Holliday had 5 errors on the season–and even though we don’t like errors because they’re judgments, that was the definition of an error.  A replacement player in a vacuum would have caught that.  Plus, his aggregate UZR/150 over his career is positive, which makes it all that more weird.  Then a couple of walks and flare singles drop in and the Cardinals lose the game.

That dropped flyball was literally valued at 1 win.

Holliday’s performance, however, was not valued at -1 win because of that–he hit a home run earlier in the game and that is incredibly valuable.

This is anecdotal evidence, but what I’m trying to say is that dropped balls, passed balls, wild pitches and laughable fielding errors are part of the game.  That they happen in the post-season shouldn’t turn an otherwise good player into a goat.  Just ask Bill Buckner, Mickey Owen and Fred Snodgrass.

Obviously those events aren’t typical.  Baseball is also predictable–there’s a reason why the Yankees have 27 championships.  But let’s not forget that Davids do beat Goliaths for no other reason than dumb luck sometimes and success in the regular season does not guarantee success in the post-season.

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Filed under MLB history

Ken Rosenthal’s idiocy.

Guess I should comment on this.

I’m gonna FJM this piece, all bold parts are Ken Rosenthal’s original.

To win now, Dodgers could deal Kemp

No, that’s not the point. If the idea was to win now, the Dodgers would have traded Kemp and Kershaw and Laroche for Miguel Cabrera in the off-season. At this point, anyone they trade would probably be a trade down (except for Rosenthal’s delirious belief that the Dodgers could get Holliday).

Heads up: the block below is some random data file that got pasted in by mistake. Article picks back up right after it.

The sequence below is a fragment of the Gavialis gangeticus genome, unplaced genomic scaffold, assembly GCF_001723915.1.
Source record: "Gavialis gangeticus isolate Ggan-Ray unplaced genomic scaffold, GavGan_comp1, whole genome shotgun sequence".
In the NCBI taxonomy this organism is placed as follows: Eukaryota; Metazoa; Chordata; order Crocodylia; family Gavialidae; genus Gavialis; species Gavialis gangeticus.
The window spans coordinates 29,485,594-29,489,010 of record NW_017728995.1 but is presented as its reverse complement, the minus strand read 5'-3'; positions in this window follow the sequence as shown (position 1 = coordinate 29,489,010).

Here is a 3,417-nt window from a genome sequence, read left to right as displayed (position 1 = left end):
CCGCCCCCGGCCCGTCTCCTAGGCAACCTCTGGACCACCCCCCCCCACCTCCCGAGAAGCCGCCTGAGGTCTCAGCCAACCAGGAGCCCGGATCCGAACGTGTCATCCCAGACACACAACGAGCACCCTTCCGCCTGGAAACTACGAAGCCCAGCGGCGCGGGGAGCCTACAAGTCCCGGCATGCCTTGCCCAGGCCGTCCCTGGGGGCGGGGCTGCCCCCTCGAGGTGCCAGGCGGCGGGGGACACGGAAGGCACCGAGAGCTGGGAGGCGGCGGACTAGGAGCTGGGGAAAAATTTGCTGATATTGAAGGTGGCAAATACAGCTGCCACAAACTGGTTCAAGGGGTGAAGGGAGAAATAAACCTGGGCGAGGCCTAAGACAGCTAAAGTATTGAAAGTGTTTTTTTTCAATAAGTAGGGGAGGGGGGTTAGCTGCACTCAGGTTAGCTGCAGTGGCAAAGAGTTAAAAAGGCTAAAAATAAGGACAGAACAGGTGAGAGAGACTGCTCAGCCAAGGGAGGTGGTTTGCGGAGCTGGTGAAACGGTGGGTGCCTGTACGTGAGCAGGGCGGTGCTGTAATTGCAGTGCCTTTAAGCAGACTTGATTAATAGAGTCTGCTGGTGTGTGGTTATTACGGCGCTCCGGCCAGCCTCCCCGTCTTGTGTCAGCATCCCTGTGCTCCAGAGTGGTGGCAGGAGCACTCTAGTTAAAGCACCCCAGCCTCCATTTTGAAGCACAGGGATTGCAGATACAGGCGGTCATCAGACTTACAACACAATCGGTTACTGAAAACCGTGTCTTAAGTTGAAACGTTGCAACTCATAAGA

Make outfielder Matt Kemp available, and the Dodgers’ trade options quickly would multiply. Make Kemp available, and the team could put together a package for virtually any hitter on the trade market — the Pirates’ Jason Bay, maybe the Tigers’ Magglio Ordonez, maybe even the Rockies’ Matt Holliday.

First, let’s look at how stupid this is. Bay is a good option, with an EQA of .330 and 14 homers. Good stuff, but he’s a bad outfielder and that leaves a hole in CF for Juan Pierre to fill. Magglio is 34. Let’s assume that the Rockies are dumb enough to trade Holliday to within the division and let’s assume that the Dodgers resign him to a beaucoup bucks deal that makes him 20 mil a year for the next 7 years, that’s still another LF with no defensive value. Currently, there are no OFs within the organization that would make up for Kemp’s defensive value. On top of that, Kemp is 23 this year, is still four years short of his prime. He’s not performing at his peak so far this year, has only 5 home runs, but even in a bad year, he’s STILL CONTRIBUTING POSITIVELY (103 OPS+). Holliday just turned 28 and Bay will be 30 by the end of the year.

And to suggest that they’d trade him now, after turning down offers for Miguel Cabrera, who’s CAREER OPS+ is 141 … is stupid.

To this point, the Dodgers have resisted moving Kemp or any of their other top young players, but their stance might be changing. “If we get to the point where we can definitively improve ourselves, we’ll do it,” general manager Ned Colletti told the Los Angeles Times.

This is the best. Colletti provides the most innocuous, agreeable comment (alternative Colletti quote: “If I could eat a hamburger without all the calories, I’d eat it”) and Rosenthal looks at it and says “THE SKY IS FALLING. DO YOU SEE DODGER FANS???” Granted, Holliday has averaged a 130 OPS+ in his career, but he’s not strong away from home. And if you’re going to take a risk on a player, why not take a risk on your homegrown talent.

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Filed under Los Angeles Dodgers